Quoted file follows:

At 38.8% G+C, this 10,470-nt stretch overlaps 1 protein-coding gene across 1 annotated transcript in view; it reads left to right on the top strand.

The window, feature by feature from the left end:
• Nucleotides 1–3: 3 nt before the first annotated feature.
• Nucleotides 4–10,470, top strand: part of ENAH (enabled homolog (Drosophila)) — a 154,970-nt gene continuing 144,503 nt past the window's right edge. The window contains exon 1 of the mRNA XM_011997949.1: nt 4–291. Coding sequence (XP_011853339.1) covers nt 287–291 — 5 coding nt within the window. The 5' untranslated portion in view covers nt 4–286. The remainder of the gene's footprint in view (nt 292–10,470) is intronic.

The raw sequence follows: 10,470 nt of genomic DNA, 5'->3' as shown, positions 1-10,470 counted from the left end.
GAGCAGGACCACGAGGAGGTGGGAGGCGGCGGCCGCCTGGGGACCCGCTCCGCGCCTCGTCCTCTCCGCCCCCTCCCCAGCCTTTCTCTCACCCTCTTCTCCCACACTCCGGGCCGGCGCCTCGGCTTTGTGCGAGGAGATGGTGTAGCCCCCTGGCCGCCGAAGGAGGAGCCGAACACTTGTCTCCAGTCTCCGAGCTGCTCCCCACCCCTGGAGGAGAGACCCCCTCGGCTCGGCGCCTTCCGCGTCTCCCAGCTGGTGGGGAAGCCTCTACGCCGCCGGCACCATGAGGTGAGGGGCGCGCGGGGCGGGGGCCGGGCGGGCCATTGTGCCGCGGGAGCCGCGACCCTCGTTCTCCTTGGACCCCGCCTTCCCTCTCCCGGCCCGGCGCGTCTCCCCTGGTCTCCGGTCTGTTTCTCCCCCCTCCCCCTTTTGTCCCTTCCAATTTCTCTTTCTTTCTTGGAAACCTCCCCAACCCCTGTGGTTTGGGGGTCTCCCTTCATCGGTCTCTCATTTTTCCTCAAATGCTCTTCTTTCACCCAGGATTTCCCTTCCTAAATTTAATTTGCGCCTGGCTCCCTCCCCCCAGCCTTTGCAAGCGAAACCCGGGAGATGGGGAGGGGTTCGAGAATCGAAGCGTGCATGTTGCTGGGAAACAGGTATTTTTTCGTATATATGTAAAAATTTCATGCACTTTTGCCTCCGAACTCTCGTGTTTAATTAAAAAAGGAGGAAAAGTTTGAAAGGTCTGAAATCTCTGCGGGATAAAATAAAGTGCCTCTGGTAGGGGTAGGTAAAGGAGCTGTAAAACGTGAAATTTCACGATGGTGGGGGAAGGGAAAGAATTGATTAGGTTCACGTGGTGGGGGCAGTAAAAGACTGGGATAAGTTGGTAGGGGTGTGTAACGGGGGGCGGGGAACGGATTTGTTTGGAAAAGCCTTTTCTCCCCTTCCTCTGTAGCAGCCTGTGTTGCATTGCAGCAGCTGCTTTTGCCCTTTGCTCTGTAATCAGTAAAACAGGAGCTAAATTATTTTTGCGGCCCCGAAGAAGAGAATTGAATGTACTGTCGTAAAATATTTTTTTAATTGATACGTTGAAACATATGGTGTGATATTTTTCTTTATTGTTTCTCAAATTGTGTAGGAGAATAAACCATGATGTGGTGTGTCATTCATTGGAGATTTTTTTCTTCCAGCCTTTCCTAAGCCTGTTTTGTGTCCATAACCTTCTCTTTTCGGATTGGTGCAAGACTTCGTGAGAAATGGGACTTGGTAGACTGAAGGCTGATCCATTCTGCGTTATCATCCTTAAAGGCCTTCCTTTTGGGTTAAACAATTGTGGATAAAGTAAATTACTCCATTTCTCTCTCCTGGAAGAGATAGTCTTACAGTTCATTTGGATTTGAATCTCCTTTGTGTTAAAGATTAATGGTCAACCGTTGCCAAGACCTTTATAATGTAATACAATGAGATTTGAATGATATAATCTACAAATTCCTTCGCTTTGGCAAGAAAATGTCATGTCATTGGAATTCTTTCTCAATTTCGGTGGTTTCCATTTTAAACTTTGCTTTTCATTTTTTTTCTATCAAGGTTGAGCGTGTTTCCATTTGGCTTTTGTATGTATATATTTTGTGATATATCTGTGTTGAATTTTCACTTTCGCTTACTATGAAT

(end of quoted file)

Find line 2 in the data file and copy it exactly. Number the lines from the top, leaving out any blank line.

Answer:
The window, feature by feature from the left end: